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Willie Bloomquist signs with Seattle

Not a surprise, but the Willie Bloomquist era in Arizona is over., as he has signed with the Mariners. It's a two-year deal, and apparently for rather more money than he was getting here. I think I need a lie-down.

Mark J. Rebilas-USA TODAY Sports

Ken Rosenthal pegs it at $5.8 million. Not bad for a 36-year-old with a career OPS+ of 80, who over the past two seasons has put up a total of 0.1 bWAR, and who is currently on a homerless streak of over 600 at-bats, including the post-season, dating back to August 10, 2011. Admittedly, his last two years have, by OPS+, been the best of his career (discounting the 12 games played in his rookie season of 2002), hitting over .300 both seasons. But his woeful walk tally and lack of power make it a very empty batting average. I also suspect that a BABIP of .355, compared to his career average of .319, was a significant factor, and probably won't transfer to Seattle.

Bloomquist has certainly cashed in late in his life. He was originally signed for a one-year deal worth $750K with Arizona for the 2011, and opted out of the 2012 portion. That proved a masterstroke, as he was pursued by both the Giants and the D-backs: he opted to stay in Arizona, though the Giants apparently offered him more money, Bloomquist settling for a two-year deal, worth a total of $3.8 million here, the most profitable seasons of his. The Mariners deal now pushes the needle higher: it means he'll earn a total of $9.6 million in his age 34-37 years, compared to about $7.5 for the totality of his age 24-33 seasons.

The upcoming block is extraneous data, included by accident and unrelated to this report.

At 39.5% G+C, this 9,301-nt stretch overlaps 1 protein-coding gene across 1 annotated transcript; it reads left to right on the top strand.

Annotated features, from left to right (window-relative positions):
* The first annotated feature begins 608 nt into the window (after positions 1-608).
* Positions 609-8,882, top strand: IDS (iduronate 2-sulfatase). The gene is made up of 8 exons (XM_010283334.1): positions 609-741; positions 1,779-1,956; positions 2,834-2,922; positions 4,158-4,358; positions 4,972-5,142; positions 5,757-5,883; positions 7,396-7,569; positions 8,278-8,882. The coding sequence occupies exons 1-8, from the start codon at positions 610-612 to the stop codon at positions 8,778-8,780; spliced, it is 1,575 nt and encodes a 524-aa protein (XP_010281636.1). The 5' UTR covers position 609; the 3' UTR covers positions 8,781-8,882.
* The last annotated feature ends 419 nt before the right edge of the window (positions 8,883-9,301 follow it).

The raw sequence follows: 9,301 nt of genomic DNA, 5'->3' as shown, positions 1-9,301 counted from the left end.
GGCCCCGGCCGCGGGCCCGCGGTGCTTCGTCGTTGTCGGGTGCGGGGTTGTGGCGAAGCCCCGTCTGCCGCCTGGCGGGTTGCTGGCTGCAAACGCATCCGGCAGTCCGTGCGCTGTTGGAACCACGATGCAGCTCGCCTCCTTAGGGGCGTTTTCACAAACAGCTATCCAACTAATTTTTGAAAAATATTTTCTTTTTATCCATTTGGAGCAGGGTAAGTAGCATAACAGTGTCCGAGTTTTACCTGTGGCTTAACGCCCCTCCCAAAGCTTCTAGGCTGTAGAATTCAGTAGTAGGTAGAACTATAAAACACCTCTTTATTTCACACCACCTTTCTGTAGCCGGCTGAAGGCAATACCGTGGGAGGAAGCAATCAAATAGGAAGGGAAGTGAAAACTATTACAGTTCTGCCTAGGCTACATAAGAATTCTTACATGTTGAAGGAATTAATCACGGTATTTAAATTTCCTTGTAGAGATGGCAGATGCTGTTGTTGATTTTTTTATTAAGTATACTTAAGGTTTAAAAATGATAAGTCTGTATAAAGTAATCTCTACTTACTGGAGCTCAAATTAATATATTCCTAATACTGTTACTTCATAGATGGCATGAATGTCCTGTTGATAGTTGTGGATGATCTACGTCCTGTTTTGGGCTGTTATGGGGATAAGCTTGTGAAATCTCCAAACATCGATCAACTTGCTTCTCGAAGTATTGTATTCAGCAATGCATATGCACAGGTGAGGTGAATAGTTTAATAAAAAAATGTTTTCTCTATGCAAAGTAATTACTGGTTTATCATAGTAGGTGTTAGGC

In his time with Arizona, Bloomquist was a Swiss Army knife, starting games at second, shortstop, third and in left-field. But, just like you don't use a Swiss Army knife when you've got a real can-opener around, he didn't exactly perform exceptionally at any job. For example, he was even used as our leadoff hitter for 53 games in 2012, but an on-base percentage of .318, along with being caught stealing more often than he succeeded, demonstrates his mediocrity for that role. Absolutely no doubting his heart or hustle, but to critics of the D-backs' "grit" narrative, Bloomquist was close Exhibit A, because his on-field performance was pretty borderline.

Admittedly, Fangraphs sees Bloomquist a little more kindly, giving him exactly one fWAR over his three seasons, which I guess is tolerable for his cost of about $4.7 million. He was also key for us down the stretch in 2011, after Stephen Drew's injury, hitting .318 (7-for-22) in the NLDS against Milwaukee. But certainly, there was no spot open for him with the Diamondbacks in 2014, with Aaron Hill and either Didi Gregorius or Chris Owings the current incumbents of our middle infield, and Cliff Pennington also offering a superior defensive replacement. So, he won't get his wish to retire a Diamondback.

Willie Bloomquist went to ASU.